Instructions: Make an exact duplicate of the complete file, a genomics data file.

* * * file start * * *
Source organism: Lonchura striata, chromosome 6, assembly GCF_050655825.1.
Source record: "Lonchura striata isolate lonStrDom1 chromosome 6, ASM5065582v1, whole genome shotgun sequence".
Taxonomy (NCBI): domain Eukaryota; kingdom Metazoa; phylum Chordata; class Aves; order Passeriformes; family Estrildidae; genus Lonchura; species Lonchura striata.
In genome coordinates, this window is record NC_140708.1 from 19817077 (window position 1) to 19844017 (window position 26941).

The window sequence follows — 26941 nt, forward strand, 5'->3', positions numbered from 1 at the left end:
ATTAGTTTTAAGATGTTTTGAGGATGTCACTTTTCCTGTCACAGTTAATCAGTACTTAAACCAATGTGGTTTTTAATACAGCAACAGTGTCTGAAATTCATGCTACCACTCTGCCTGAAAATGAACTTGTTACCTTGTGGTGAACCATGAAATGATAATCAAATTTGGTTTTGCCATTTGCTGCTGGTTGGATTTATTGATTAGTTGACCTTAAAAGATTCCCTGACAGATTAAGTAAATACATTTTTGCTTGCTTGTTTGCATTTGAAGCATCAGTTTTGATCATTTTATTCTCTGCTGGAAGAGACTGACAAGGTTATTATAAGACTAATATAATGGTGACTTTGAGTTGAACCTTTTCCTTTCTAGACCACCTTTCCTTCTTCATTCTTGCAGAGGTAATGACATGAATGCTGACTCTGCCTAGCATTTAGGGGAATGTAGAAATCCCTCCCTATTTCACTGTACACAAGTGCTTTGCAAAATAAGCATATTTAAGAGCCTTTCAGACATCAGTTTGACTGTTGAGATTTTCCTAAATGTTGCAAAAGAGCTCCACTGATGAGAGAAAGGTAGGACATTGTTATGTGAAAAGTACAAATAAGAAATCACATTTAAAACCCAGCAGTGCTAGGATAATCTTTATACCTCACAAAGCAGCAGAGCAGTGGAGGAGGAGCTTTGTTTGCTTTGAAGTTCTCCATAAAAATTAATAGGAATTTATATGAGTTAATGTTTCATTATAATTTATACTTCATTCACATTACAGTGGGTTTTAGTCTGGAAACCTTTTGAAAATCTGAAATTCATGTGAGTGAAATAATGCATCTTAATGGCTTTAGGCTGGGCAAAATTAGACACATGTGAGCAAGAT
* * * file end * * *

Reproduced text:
Source organism: Lonchura striata, chromosome 6, assembly GCF_050655825.1.
Source record: "Lonchura striata isolate lonStrDom1 chromosome 6, ASM5065582v1, whole genome shotgun sequence".
Taxonomy (NCBI): domain Eukaryota; kingdom Metazoa; phylum Chordata; class Aves; order Passeriformes; family Estrildidae; genus Lonchura; species Lonchura striata.
In genome coordinates, this window is record NC_140708.1 from 19817077 (window position 1) to 19844017 (window position 26941).

The window sequence follows — 26941 nt, forward strand, 5'->3', positions numbered from 1 at the left end:
ATTAGTTTTAAGATGTTTTGAGGATGTCACTTTTCCTGTCACAGTTAATCAGTACTTAAACCAATGTGGTTTTTAATACAGCAACAGTGTCTGAAATTCATGCTACCACTCTGCCTGAAAATGAACTTGTTACCTTGTGGTGAACCATGAAATGATAATCAAATTTGGTTTTGCCATTTGCTGCTGGTTGGATTTATTGATTAGTTGACCTTAAAAGATTCCCTGACAGATTAAGTAAATACATTTTTGCTTGCTTGTTTGCATTTGAAGCATCAGTTTTGATCATTTTATTCTCTGCTGGAAGAGACTGACAAGGTTATTATAAGACTAATATAATGGTGACTTTGAGTTGAACCTTTTCCTTTCTAGACCACCTTTCCTTCTTCATTCTTGCAGAGGTAATGACATGAATGCTGACTCTGCCTAGCATTTAGGGGAATGTAGAAATCCCTCCCTATTTCACTGTACACAAGTGCTTTGCAAAATAAGCATATTTAAGAGCCTTTCAGACATCAGTTTGACTGTTGAGATTTTCCTAAATGTTGCAAAAGAGCTCCACTGATGAGAGAAAGGTAGGACATTGTTATGTGAAAAGTACAAATAAGAAATCACATTTAAAACCCAGCAGTGCTAGGATAATCTTTATACCTCACAAAGCAGCAGAGCAGTGGAGGAGGAGCTTTGTTTGCTTTGAAGTTCTCCATAAAAATTAATAGGAATTTATATGAGTTAATGTTTCATTATAATTTATACTTCATTCACATTACAGTGGGTTTTAGTCTGGAAACCTTTTGAAAATCTGAAATTCATGTGAGTGAAATAATGCATCTTAATGGCTTTAGGCTGGGCAAAATTAGACACATGTGAGCAAGAT